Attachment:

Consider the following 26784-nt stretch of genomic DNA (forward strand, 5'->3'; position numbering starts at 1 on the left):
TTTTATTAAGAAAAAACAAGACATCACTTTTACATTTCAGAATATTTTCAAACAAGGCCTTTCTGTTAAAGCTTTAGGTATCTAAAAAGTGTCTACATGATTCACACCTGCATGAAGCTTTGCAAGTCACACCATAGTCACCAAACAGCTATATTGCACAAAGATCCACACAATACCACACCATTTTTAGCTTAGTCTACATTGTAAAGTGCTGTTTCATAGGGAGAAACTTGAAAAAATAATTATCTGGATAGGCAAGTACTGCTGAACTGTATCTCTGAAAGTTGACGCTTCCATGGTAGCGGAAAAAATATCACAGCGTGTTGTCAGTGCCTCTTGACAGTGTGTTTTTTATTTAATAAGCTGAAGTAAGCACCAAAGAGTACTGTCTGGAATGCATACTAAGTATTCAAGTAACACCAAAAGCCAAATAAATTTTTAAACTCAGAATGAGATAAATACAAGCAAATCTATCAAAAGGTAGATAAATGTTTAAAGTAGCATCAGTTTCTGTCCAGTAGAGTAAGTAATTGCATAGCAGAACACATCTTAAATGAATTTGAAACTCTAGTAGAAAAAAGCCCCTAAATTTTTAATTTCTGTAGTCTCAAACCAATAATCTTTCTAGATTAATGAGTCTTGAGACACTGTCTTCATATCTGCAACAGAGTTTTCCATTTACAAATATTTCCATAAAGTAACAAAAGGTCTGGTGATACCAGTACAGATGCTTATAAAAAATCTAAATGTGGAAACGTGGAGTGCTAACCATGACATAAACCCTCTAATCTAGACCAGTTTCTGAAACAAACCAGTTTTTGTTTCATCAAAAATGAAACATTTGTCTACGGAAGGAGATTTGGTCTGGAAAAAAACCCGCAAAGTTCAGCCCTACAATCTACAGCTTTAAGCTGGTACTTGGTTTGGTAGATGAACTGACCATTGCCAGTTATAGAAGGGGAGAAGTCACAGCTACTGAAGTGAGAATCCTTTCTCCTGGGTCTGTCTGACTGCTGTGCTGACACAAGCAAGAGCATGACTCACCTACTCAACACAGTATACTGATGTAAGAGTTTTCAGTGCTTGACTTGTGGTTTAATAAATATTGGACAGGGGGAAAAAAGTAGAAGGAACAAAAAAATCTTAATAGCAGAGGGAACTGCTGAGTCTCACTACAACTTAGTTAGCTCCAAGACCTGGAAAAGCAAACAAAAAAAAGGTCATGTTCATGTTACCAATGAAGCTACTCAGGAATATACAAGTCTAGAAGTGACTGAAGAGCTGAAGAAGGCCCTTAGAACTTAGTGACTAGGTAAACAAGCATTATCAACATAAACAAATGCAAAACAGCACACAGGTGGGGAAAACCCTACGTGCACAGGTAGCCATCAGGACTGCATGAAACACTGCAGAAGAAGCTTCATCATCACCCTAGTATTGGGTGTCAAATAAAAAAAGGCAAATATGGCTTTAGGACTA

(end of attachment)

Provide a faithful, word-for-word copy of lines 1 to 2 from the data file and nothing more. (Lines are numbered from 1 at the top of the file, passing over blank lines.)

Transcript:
Consider the following 26784-nt stretch of genomic DNA (forward strand, 5'->3'; position numbering starts at 1 on the left):
TTTTATTAAGAAAAAACAAGACATCACTTTTACATTTCAGAATATTTTCAAACAAGGCCTTTCTGTTAAAGCTTTAGGTATCTAAAAAGTGTCTACATGATTCACACCTGCATGAAGCTTTGCAAGTCACACCATAGTCACCAAACAGCTATATTGCACAAAGATCCACACAATACCACACCATTTTTAGCTTAGTCTACATTGTAAAGTGCTGTTTCATAGGGAGAAACTTGAAAAAATAATTATCTGGATAGGCAAGTACTGCTGAACTGTATCTCTGAAAGTTGACGCTTCCATGGTAGCGGAAAAAATATCACAGCGTGTTGTCAGTGCCTCTTGACAGTGTGTTTTTTATTTAATAAGCTGAAGTAAGCACCAAAGAGTACTGTCTGGAATGCATACTAAGTATTCAAGTAACACCAAAAGCCAAATAAATTTTTAAACTCAGAATGAGATAAATACAAGCAAATCTATCAAAAGGTAGATAAATGTTTAAAGTAGCATCAGTTTCTGTCCAGTAGAGTAAGTAATTGCATAGCAGAACACATCTTAAATGAATTTGAAACTCTAGTAGAAAAAAGCCCCTAAATTTTTAATTTCTGTAGTCTCAAACCAATAATCTTTCTAGATTAATGAGTCTTGAGACACTGTCTTCATATCTGCAACAGAGTTTTCCATTTACAAATATTTCCATAAAGTAACAAAAGGTCTGGTGATACCAGTACAGATGCTTATAAAAAATCTAAATGTGGAAACGTGGAGTGCTAACCATGACATAAACCCTCTAATCTAGACCAGTTTCTGAAACAAACCAGTTTTTGTTTCATCAAAAATGAAACATTTGTCTACGGAAGGAGATTTGGTCTGGAAAAAAACCCGCAAAGTTCAGCCCTACAATCTACAGCTTTAAGCTGGTACTTGGTTTGGTAGATGAACTGACCATTGCCAGTTATAGAAGGGGAGAAGTCACAGCTACTGAAGTGAGAATCCTTTCTCCTGGGTCTGTCTGACTGCTGTGCTGACACAAGCAAGAGCATGACTCACCTACTCAACACAGTATACTGATGTAAGAGTTTTCAGTGCTTGACTTGTGGTTTAATAAATATTGGACAGGGGGAAAAAAGTAGAAGGAACAAAAAAATCTTAATAGCAGAGGGAACTGCTGAGTCTCACTACAACTTAGTTAGCTCCAAGACCTGGAAAAGCAAACAAAAAAAAGGTCATGTTCATGTTACCAATGAAGCTACTCAGGAATATACAAGTCTAGAAGTGACTGAAGAGCTGAAGAAGGCCCTTAGAACTTAGTGACTAGGTAAACAAGCATTATCAACATAAACAAATGCAAAACAGCACACAGGTGGGGAAAACCCTACGTGCACAGGTAGCCATCAGGACTGCATGAAACACTGCAGAAGAAGCTTCATCATCACCCTAGTATTGGGTGTCAAATAAAAAAAGGCAAATATGGCTTTAGGACTA